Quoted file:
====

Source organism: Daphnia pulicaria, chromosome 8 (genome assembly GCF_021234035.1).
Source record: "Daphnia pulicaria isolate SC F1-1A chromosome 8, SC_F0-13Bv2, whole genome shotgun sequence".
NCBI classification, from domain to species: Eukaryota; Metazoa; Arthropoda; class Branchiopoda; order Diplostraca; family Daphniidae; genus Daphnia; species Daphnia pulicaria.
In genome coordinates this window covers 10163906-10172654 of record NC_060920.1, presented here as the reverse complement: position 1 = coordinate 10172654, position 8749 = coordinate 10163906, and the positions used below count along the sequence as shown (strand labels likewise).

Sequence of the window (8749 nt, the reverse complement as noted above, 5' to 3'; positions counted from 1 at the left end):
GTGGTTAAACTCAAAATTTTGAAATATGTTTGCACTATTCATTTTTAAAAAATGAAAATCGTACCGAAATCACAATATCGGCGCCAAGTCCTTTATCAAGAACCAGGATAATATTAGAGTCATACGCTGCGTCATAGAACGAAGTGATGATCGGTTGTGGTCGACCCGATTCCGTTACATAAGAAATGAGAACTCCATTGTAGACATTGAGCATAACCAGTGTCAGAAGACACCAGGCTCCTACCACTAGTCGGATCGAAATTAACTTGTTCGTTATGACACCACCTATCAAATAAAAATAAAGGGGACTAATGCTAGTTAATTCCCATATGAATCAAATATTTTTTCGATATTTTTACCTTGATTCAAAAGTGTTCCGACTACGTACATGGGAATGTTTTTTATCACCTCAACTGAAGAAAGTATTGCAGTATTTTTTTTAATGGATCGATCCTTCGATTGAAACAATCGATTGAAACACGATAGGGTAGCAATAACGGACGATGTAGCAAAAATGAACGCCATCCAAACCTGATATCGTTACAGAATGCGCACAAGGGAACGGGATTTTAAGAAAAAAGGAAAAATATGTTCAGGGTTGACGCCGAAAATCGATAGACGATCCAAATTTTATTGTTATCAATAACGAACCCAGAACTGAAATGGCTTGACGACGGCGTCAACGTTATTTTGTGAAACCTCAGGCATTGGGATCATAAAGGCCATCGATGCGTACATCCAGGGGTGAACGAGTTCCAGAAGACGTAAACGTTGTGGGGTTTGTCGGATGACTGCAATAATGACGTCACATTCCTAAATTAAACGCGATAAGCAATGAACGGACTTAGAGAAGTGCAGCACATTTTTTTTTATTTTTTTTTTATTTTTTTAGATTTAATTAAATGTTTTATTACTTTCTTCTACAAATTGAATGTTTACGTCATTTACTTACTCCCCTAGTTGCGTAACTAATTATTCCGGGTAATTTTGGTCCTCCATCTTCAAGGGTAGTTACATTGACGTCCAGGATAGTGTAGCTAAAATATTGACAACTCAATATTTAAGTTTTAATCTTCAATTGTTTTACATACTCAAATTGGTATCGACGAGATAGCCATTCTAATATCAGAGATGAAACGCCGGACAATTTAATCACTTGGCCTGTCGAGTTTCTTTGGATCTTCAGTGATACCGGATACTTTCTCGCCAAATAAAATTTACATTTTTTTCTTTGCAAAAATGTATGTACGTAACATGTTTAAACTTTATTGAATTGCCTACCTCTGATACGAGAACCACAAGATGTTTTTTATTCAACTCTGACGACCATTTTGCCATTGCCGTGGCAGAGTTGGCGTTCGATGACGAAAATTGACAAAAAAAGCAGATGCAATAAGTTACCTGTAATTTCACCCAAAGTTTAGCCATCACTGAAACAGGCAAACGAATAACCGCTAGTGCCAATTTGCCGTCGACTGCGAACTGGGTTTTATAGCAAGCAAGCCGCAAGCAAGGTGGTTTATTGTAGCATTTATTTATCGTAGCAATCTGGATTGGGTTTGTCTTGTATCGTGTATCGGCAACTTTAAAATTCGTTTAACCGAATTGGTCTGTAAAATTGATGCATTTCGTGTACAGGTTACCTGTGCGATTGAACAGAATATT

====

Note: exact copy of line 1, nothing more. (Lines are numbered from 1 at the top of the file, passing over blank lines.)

Source organism: Daphnia pulicaria, chromosome 8 (genome assembly GCF_021234035.1).